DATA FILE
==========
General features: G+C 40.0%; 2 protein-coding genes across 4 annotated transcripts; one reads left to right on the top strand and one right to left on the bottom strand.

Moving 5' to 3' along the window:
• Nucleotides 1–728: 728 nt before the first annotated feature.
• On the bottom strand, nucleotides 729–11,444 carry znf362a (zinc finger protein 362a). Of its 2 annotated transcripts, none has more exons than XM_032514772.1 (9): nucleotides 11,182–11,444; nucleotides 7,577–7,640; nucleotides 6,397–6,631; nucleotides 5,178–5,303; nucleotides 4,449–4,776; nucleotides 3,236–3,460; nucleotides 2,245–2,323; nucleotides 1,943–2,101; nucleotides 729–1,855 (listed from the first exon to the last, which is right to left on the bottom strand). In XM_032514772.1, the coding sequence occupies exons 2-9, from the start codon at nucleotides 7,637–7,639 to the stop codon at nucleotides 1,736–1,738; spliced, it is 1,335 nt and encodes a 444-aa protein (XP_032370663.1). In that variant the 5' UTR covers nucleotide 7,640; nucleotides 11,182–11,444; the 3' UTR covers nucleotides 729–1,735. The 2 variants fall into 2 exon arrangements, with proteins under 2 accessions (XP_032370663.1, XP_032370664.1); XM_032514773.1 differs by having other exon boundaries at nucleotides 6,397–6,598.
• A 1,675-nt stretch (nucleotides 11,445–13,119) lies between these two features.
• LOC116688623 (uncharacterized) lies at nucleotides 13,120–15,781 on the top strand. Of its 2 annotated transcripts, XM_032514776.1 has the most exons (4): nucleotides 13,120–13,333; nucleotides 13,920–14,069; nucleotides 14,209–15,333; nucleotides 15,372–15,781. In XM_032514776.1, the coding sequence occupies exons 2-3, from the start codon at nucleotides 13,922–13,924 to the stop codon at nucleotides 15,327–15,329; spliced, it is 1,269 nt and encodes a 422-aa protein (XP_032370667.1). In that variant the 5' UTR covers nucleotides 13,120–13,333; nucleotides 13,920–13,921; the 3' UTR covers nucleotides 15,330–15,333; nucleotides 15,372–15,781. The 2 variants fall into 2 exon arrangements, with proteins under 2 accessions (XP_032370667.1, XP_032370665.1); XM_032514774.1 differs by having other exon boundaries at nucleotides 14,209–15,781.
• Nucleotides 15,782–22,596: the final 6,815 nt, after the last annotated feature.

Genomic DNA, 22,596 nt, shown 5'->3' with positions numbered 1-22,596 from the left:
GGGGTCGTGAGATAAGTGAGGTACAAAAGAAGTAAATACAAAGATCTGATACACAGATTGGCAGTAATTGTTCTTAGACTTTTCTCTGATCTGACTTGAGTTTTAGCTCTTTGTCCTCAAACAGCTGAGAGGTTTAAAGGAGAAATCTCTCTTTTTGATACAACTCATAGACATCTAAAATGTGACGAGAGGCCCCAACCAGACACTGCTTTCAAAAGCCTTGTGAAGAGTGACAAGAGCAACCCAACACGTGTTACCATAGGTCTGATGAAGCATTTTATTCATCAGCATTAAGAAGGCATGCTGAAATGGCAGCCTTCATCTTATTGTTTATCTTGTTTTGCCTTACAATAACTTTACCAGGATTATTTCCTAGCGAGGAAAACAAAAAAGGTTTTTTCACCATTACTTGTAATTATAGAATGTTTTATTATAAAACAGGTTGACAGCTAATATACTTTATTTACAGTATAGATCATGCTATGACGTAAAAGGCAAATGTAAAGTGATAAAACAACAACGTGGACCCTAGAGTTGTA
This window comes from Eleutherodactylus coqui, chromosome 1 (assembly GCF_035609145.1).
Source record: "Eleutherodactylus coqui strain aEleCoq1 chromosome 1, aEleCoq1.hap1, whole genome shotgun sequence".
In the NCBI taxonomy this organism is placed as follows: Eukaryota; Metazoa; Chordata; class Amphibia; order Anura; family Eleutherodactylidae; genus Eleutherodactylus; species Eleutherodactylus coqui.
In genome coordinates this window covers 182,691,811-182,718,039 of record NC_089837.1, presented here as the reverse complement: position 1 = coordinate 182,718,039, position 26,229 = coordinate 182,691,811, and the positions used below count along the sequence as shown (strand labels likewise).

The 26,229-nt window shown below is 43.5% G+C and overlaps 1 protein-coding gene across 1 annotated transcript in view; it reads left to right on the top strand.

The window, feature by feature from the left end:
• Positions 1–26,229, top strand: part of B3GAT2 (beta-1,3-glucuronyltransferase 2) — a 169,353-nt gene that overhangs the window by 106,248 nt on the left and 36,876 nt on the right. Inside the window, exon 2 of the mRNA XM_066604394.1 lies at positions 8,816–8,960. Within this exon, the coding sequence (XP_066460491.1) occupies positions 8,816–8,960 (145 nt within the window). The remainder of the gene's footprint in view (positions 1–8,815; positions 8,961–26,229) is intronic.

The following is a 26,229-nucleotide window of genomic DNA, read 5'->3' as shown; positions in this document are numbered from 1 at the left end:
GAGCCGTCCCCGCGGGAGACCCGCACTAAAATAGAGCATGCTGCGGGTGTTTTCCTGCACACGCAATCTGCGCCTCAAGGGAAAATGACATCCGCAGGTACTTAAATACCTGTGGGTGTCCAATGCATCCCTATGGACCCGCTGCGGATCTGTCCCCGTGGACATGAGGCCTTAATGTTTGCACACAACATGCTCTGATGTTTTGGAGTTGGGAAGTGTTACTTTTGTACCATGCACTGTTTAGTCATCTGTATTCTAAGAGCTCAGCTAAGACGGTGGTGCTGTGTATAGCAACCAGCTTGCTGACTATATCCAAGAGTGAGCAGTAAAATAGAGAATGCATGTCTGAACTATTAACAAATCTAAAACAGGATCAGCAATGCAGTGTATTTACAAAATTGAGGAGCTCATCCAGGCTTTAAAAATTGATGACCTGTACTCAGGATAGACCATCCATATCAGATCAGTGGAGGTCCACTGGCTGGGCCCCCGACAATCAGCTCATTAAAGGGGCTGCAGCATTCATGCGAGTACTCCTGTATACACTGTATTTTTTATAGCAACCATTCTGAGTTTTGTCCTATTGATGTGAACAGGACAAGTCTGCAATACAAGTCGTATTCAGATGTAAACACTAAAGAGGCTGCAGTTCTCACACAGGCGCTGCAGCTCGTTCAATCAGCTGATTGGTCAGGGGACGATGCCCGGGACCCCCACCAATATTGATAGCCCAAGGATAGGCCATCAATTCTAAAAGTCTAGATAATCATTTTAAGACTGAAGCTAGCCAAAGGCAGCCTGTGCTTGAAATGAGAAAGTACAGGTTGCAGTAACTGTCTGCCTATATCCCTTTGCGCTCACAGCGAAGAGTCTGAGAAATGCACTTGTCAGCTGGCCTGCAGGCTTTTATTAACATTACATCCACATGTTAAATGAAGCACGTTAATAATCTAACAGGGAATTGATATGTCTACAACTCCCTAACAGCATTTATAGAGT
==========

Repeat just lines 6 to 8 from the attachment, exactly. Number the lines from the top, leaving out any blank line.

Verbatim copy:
• LOC116688623 (uncharacterized) lies at nucleotides 13,120–15,781 on the top strand. Of its 2 annotated transcripts, XM_032514776.1 has the most exons (4): nucleotides 13,120–13,333; nucleotides 13,920–14,069; nucleotides 14,209–15,333; nucleotides 15,372–15,781. In XM_032514776.1, the coding sequence occupies exons 2-3, from the start codon at nucleotides 13,922–13,924 to the stop codon at nucleotides 15,327–15,329; spliced, it is 1,269 nt and encodes a 422-aa protein (XP_032370667.1). In that variant the 5' UTR covers nucleotides 13,120–13,333; nucleotides 13,920–13,921; the 3' UTR covers nucleotides 15,330–15,333; nucleotides 15,372–15,781. The 2 variants fall into 2 exon arrangements, with proteins under 2 accessions (XP_032370667.1, XP_032370665.1); XM_032514774.1 differs by having other exon boundaries at nucleotides 14,209–15,781.
• Nucleotides 15,782–22,596: the final 6,815 nt, after the last annotated feature.

Genomic DNA, 22,596 nt, shown 5'->3' with positions numbered 1-22,596 from the left: